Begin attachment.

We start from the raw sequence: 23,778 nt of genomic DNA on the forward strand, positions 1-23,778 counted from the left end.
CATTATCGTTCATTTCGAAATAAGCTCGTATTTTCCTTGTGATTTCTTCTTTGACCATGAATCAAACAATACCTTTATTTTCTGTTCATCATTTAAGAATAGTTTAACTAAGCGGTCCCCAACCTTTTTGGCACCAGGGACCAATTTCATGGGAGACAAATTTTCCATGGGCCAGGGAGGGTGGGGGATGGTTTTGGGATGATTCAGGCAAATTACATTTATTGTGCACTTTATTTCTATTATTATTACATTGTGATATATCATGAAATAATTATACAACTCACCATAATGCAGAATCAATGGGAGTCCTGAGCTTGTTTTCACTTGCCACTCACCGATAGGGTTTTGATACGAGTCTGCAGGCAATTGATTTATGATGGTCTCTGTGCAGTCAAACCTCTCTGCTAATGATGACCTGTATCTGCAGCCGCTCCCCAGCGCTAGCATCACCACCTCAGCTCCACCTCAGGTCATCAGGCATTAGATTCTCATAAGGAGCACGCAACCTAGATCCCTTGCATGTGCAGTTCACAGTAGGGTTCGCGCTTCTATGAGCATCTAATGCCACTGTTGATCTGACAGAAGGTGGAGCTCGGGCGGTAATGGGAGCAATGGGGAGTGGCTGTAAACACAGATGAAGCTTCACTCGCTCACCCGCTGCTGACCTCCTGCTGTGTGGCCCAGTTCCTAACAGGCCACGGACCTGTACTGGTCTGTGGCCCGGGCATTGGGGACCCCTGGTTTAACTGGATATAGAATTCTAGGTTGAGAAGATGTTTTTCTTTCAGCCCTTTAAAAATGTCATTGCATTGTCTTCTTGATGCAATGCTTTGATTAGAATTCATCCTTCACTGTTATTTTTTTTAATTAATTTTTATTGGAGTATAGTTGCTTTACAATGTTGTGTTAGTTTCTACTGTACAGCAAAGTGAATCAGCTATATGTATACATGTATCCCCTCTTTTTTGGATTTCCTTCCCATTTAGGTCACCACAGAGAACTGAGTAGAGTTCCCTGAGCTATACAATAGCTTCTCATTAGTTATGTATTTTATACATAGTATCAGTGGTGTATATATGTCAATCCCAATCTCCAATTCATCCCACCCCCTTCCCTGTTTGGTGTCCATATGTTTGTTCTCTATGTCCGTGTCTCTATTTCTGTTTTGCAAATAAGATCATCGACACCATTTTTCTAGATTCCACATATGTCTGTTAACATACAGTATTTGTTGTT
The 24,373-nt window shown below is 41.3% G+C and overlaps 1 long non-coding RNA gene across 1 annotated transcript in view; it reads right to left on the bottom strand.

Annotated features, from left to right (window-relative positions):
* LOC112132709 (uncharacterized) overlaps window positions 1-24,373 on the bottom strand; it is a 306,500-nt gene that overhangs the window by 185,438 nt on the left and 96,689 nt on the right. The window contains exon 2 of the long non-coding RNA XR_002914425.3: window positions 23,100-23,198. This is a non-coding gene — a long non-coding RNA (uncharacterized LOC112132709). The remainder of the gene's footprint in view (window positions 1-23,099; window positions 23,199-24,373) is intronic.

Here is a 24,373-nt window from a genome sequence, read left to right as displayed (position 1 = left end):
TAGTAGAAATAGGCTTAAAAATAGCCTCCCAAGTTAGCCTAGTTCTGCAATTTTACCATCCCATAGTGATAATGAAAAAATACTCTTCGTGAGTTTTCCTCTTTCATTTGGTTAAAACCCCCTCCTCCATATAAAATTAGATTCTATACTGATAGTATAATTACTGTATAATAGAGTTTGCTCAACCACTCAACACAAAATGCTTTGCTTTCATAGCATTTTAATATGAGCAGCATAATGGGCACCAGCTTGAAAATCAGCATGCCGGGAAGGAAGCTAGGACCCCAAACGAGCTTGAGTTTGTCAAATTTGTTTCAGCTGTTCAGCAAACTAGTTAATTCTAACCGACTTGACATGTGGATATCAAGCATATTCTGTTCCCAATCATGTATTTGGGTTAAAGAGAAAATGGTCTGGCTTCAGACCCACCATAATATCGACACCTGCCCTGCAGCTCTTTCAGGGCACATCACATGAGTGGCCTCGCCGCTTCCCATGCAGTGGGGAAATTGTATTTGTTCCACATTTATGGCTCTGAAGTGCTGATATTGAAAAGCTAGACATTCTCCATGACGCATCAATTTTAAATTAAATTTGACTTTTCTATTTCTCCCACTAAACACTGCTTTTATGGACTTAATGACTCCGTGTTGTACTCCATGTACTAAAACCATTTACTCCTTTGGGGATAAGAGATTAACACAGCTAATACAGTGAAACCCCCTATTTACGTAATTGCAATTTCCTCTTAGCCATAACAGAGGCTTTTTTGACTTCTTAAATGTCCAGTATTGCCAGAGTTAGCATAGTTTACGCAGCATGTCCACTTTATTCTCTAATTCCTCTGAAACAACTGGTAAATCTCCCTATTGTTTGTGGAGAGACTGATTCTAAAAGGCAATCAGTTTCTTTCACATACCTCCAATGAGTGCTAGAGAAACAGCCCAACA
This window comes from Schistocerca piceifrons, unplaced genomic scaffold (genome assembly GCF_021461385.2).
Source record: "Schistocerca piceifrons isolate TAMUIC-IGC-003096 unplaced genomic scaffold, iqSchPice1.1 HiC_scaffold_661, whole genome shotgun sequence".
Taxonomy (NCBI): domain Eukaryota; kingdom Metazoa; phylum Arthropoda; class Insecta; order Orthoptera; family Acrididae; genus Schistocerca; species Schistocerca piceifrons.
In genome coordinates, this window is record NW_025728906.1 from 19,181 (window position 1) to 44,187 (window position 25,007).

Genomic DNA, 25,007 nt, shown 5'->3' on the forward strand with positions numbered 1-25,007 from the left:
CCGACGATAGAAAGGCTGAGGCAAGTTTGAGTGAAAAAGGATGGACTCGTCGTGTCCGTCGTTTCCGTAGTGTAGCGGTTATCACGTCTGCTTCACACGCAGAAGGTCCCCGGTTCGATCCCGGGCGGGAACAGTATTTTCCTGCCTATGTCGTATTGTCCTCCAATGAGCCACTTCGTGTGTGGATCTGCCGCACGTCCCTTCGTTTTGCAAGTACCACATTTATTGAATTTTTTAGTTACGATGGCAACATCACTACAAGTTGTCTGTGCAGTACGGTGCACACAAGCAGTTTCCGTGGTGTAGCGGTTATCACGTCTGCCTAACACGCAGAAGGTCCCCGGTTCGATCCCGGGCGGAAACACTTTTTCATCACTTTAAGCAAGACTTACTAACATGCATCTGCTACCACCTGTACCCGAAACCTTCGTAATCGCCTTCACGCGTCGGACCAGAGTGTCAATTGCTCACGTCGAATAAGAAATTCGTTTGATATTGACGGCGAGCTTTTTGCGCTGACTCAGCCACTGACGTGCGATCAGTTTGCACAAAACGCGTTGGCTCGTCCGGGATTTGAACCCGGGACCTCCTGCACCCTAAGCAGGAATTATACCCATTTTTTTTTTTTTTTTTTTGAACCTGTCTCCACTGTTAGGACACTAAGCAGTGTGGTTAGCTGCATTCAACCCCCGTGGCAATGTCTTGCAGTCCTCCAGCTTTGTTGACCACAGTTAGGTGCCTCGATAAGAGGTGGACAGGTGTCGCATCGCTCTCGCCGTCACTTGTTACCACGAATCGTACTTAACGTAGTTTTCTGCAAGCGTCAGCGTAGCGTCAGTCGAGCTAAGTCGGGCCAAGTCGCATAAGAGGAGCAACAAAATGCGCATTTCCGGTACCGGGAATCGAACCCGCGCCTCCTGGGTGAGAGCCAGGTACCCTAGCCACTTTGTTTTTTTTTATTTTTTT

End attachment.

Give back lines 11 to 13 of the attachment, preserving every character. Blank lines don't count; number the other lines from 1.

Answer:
In genome coordinates, this window is record NW_025728906.1 from 19,181 (window position 1) to 44,187 (window position 25,007).

Genomic DNA, 25,007 nt, shown 5'->3' on the forward strand with positions numbered 1-25,007 from the left:
CCGACGATAGAAAGGCTGAGGCAAGTTTGAGTGAAAAAGGATGGACTCGTCGTGTCCGTCGTTTCCGTAGTGTAGCGGTTATCACGTCTGCTTCACACGCAGAAGGTCCCCGGTTCGATCCCGGGCGGGAACAGTATTTTCCTGCCTATGTCGTATTGTCCTCCAATGAGCCACTTCGTGTGTGGATCTGCCGCACGTCCCTTCGTTTTGCAAGTACCACATTTATTGAATTTTTTAGTTACGATGGCAACATCACTACAAGTTGTCTGTGCAGTACGGTGCACACAAGCAGTTTCCGTGGTGTAGCGGTTATCACGTCTGCCTAACACGCAGAAGGTCCCCGGTTCGATCCCGGGCGGAAACACTTTTTCATCACTTTAAGCAAGACTTACTAACATGCATCTGCTACCACCTGTACCCGAAACCTTCGTAATCGCCTTCACGCGTCGGACCAGAGTGTCAATTGCTCACGTCGAATAAGAAATTCGTTTGATATTGACGGCGAGCTTTTTGCGCTGACTCAGCCACTGACGTGCGATCAGTTTGCACAAAACGCGTTGGCTCGTCCGGGATTTGAACCCGGGACCTCCTGCACCCTAAGCAGGAATTATACCCATTTTTTTTTTTTTTTTTTTGAACCTGTCTCCACTGTTAGGACACTAAGCAGTGTGGTTAGCTGCATTCAACCCCCGTGGCAATGTCTTGCAGTCCTCCAGCTTTGTTGACCACAGTTAGGTGCCTCGATAAGAGGTGGACAGGTGTCGCATCGCTCTCGCCGTCACTTGTTACCACGAATCGTACTTAACGTAGTTTTCTGCAAGCGTCAGCGTAGCGTCAGTCGAGCTAAGTCGGGCCAAGTCGCATAAGAGGAGCAACAAAATGCGCATTTCCGGTACCGGGAATCGAACCCGCGCCTCCTGGGTGAGAGCCAGGTACCCTAGCCACTTTGTTTTTTTTTATTTTTTT